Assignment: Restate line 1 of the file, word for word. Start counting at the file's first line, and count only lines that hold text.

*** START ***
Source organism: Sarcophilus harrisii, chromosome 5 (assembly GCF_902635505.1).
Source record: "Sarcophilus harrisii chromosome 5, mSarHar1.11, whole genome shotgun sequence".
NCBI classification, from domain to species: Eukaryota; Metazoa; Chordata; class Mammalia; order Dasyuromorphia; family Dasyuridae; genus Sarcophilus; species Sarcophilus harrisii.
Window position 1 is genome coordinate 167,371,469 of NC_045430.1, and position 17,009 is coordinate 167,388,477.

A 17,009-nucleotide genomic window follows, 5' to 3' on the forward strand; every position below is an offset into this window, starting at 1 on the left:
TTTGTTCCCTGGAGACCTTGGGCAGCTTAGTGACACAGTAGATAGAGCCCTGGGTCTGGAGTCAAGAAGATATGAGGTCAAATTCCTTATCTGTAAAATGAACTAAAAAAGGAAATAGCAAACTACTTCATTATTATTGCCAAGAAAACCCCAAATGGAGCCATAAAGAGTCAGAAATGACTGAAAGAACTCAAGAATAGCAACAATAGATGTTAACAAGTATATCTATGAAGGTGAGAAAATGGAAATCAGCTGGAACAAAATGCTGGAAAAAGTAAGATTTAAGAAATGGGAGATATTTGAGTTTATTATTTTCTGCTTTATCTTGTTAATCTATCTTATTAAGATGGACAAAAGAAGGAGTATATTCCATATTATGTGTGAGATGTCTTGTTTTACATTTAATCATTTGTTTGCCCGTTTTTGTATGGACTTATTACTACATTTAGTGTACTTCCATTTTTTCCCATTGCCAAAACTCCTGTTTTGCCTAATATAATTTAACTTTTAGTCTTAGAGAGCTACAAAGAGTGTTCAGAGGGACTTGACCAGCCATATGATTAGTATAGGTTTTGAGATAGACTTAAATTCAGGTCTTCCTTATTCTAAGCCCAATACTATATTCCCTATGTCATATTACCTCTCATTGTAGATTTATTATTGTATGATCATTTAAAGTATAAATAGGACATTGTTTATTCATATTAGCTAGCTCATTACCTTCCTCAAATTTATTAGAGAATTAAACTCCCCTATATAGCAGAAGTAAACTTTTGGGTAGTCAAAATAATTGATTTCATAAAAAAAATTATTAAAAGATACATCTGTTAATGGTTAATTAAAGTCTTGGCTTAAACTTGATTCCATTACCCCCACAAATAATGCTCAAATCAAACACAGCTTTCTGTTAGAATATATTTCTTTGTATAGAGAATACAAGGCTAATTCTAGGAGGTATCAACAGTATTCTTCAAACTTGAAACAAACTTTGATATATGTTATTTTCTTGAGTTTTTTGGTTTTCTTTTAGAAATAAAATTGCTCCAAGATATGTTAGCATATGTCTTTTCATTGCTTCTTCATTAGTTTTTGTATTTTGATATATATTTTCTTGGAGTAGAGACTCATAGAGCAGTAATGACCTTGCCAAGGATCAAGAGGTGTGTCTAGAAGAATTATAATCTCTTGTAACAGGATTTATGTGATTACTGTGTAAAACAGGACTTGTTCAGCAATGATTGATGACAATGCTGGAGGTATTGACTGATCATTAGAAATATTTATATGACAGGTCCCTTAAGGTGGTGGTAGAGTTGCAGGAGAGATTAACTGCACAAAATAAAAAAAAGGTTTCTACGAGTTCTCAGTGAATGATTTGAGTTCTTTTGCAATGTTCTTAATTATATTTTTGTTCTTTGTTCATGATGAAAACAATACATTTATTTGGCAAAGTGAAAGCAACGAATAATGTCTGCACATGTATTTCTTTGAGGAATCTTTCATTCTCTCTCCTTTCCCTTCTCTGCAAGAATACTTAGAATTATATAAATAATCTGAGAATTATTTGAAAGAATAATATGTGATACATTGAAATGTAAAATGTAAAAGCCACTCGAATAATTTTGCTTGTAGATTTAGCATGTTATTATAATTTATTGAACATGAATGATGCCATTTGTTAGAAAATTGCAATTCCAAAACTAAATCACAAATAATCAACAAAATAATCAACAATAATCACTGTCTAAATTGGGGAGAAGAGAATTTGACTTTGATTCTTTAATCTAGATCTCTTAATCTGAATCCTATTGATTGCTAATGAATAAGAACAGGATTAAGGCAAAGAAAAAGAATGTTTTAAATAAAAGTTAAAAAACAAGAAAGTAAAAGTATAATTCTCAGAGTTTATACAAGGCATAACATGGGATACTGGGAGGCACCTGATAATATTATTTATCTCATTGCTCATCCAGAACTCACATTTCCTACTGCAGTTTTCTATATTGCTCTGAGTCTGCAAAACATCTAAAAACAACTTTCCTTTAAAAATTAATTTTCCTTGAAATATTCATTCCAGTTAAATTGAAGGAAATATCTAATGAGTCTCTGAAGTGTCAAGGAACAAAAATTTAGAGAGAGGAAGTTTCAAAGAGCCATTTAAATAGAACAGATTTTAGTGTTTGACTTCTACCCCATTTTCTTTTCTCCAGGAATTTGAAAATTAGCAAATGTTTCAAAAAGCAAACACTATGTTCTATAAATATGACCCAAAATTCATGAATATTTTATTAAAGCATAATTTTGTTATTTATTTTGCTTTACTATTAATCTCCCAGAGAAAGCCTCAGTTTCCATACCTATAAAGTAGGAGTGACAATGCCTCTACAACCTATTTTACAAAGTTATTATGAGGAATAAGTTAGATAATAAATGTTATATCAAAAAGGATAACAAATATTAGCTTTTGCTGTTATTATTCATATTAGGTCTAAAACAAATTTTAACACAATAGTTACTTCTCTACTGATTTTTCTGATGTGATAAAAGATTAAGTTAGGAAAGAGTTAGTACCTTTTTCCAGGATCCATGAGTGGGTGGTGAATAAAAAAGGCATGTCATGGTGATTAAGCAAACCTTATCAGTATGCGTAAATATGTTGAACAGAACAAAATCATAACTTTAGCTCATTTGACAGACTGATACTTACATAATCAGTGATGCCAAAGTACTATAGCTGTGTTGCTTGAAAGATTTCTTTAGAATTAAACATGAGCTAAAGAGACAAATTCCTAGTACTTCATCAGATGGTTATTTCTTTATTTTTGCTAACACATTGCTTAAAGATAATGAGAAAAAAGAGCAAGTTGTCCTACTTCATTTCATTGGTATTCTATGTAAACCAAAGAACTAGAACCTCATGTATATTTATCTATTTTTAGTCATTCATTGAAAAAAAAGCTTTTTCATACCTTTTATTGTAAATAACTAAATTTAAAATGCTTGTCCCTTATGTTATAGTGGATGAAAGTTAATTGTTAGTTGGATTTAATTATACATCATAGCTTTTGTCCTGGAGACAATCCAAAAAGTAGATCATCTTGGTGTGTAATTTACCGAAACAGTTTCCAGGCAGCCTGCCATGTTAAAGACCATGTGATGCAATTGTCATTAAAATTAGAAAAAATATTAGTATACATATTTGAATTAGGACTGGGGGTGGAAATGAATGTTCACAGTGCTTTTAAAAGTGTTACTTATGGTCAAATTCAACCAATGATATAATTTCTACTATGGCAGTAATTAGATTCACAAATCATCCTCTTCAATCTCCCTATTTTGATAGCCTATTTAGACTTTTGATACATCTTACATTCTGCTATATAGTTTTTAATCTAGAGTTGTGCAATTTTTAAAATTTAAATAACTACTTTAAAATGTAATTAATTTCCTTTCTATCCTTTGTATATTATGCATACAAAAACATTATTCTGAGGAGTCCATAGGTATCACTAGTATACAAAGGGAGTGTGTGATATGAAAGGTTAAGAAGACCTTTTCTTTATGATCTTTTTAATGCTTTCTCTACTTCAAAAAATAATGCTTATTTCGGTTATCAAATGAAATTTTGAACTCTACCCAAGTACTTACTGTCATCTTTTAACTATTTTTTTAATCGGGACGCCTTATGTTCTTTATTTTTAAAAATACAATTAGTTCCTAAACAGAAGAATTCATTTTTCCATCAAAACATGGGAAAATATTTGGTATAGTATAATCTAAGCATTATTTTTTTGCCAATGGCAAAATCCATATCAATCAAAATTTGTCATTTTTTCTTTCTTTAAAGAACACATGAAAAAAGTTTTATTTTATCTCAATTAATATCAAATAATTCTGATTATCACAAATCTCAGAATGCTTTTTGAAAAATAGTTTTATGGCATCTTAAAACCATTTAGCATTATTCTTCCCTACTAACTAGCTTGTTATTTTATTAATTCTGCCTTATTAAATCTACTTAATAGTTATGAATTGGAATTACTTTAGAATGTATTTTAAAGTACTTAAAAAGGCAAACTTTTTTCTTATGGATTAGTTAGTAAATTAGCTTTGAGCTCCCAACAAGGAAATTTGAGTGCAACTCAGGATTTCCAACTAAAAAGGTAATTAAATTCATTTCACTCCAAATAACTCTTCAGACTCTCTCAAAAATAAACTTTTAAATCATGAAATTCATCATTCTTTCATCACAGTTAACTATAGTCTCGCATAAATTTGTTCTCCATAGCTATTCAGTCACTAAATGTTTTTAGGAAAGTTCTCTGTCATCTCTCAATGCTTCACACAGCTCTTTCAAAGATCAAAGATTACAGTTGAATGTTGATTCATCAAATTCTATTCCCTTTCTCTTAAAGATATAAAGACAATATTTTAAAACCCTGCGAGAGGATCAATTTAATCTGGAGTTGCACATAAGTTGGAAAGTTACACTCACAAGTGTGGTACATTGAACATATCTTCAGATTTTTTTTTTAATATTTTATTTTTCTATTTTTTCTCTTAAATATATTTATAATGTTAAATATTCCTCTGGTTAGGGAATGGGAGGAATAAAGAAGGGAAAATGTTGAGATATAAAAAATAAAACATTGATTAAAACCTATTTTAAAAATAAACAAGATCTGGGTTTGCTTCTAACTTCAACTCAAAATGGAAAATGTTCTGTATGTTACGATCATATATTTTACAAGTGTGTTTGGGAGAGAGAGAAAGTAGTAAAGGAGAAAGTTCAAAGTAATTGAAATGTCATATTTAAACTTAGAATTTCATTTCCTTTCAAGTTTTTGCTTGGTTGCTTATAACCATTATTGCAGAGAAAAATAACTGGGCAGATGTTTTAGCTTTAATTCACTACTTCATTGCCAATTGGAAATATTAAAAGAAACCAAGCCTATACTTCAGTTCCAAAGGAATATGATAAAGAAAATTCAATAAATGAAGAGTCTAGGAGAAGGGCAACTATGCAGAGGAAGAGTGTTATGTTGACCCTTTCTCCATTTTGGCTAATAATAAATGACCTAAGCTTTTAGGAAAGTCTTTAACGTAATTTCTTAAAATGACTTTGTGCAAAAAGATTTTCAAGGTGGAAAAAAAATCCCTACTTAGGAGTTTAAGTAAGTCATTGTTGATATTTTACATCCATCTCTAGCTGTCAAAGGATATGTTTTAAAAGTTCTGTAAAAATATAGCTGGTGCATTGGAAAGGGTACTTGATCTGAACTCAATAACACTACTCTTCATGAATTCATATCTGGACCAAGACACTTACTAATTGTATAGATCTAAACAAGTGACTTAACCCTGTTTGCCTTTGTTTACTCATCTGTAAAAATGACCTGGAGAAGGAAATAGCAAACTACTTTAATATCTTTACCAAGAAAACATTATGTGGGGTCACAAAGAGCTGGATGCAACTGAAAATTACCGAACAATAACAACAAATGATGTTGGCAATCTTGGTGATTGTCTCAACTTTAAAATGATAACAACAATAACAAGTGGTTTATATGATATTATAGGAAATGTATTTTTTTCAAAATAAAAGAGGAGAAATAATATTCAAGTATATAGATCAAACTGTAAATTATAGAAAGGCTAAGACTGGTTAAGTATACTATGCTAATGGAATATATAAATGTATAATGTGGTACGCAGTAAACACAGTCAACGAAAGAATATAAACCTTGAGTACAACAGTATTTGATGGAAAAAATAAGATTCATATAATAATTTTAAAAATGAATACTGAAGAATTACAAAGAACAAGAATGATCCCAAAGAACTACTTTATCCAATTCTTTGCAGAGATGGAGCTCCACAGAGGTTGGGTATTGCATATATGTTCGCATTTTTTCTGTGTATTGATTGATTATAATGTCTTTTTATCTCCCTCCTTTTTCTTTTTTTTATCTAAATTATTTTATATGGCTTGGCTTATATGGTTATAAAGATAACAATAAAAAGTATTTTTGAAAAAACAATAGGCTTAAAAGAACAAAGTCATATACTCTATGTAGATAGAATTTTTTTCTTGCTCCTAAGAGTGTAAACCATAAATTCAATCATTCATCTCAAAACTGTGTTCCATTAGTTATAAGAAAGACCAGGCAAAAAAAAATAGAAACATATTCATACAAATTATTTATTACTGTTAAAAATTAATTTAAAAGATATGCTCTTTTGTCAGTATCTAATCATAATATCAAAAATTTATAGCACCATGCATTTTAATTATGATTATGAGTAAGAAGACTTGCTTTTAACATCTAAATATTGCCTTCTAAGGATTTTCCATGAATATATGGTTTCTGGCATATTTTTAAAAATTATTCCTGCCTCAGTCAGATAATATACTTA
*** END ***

Source organism: Sarcophilus harrisii, chromosome 5 (assembly GCF_902635505.1).